Rates of sexually transmitted infections (STIs) in the United States are at epidemic levels. The number of diagnosed cases of syphilis, gonorrhea, and chlamydia has climbed for four consecutive years, with nearly 2.3 million cases in 2017 alone – the highest number ever reported nationwide. Alarmingly, these statistics probably understate STI prevalence in the United States.
Many patients harbor infection without manifesting symptoms. Untreated, they may pass disease unknowingly to others or experience adverse health outcomes, such as loss of fertility. For these reasons, the CDC recommends annual lab testing for gonorrhea and chlamydia for all females 18-24 years of age and for women 25-65 years based on risk.
Lab testing is readily available and medical guidelines are clear, so why does STI prevalence continue to rise? While many factors are to blame, gaps in patient-physician communications — about sexual health, risk, and screening — is a major cause.
According to results of a survey commissioned by Quest Diagnostics, 51 percent of females 15-24 years of age don’t want to bring up sex or STIs with their clinician, and 27 percent admit they don’t always tell the truth about sexual behavior. In addition, about one-quarter of primary care physicians agreed with the statement, “I am very uncomfortable discussing STI risk with my female patients.”
Communication gaps with physicians impact both young and older, men and women. Frank conversations between young people and healthcare providers about STIs is imperative, considering the CDC estimates young people aged 15–24 years acquire half of all new STIs, and that one in four sexually active adolescent females has an STI.
In separate research, we found similar communication gaps involving providers and women 25-65 years of age. Ob-Gyns, primary care physicians, and nurse practitioners expressed concerns about collecting adequate patient histories, citing discomfort discussing risk factors and concerns about offending patients (especially those who are married or older). A majority of these providers also said they use the phrase “at risk” when discussing STIs with these patients rather than the guideline-based phrase “high risk”, which may be perceived as threatening or accusatory.
Over the years as a practicing Ob-Gyn, and based on what I’ve learned through the Quest research, I’ve collected a few tips that may help facilitate frank, honest, and productive conversations with male and female patients, regardless of age:
Start with “just the facts” to lessen discomfort. Conversations can be initiated in the same conversational tone of voice that might be used to talk about non-threatening subjects, like nutrition guidance. I begin with, “As I say to all my patients…” and then share the facts: there is a high prevalence of gonorrhea and chlamydia in the United States; many STIs are asymptomatic; and STIs can have negative outcomes. These messages are judgement-free, and do not require a reference to sexual activity, which helps to transition the conversation into screening.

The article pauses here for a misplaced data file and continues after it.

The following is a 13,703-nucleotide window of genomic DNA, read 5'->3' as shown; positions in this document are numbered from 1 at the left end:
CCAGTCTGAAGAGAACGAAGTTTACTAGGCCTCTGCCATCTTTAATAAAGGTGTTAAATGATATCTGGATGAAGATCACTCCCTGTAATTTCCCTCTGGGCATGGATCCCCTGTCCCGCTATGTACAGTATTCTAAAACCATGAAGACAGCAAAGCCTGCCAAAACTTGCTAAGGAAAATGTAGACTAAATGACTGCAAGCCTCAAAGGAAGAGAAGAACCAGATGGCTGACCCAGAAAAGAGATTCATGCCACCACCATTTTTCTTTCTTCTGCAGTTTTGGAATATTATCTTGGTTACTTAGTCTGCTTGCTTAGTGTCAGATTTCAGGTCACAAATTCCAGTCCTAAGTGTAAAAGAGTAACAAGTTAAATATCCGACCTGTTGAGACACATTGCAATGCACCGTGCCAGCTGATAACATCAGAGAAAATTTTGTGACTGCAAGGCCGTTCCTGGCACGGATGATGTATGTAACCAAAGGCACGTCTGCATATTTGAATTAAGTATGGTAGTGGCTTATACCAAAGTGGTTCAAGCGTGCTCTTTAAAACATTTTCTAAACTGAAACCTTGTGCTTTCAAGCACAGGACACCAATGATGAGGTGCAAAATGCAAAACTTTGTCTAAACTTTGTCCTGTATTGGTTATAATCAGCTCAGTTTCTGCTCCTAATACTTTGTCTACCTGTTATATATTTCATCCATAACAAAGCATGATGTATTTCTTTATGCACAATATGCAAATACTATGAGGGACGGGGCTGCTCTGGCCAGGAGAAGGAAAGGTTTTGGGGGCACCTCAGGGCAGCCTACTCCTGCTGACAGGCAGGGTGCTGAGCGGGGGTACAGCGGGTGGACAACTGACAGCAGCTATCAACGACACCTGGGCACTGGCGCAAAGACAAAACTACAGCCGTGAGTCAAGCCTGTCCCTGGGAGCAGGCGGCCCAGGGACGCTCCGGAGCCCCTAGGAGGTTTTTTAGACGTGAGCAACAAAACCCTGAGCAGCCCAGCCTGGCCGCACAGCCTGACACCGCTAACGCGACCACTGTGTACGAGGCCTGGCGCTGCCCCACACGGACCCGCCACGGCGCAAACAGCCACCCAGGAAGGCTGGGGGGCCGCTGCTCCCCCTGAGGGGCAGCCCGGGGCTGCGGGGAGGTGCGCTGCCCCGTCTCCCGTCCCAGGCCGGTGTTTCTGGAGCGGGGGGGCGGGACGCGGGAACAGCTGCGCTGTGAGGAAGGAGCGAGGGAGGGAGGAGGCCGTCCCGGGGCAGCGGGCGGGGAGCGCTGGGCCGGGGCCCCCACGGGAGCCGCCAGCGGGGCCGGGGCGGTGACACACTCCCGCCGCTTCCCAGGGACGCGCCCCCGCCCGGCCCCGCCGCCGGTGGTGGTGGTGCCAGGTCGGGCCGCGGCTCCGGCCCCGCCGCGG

Stress medical guidelines to avoid “screening stigma.” Some patients may feel that when doctors order screening, they are being targeted – or even judged – because of sexual behavior. But the CDC provides very clear guidance for chlamydia and gonorrhea screening. As conversations about screening and risk proceed, practitioners can reference other STDs, including syphilis and HIV and emerging STIs such as M. genitalium infection, to determine additional screening needs.
Make it about “we” rather than “you.” Short of sexual abstinence, there is no way that any individual can be 100 percent sure that they are not at risk, so I focus on larger public health risk (“we all are at risk”) versus my patient’s individual behaviors (“you are at risk”).
Instruct all clinical staff to follow your lead. Many patients see nurse practitioners and physician assistants for annual visits. Coordinating on office goals, messaging, and expectations will ensure that all patients are assessed sensitively and consistently. And given that the Quest research revealed that only four in 10 healthcare providers are aware of STI-related ICD-10 codes [most frequently STD Screening (Z11.3) and Contact with/Exposure to STIs (Z20.2)],it may also help to review coding to ensure that follow-up visits are productive as well.
No one wants to talk about STIs, and that’s part of the problem. Frank, direct conversations may be uncomfortable, but they are critical to safeguarding patient and public health.
Damian P. (“Pat”) Alagia, MD, is an Ob-Gyn and senior medical director of women’s health for Quest Diagnostics, the leading provider of diagnostic information services, including for women’s health and infectious diseases such as STIs.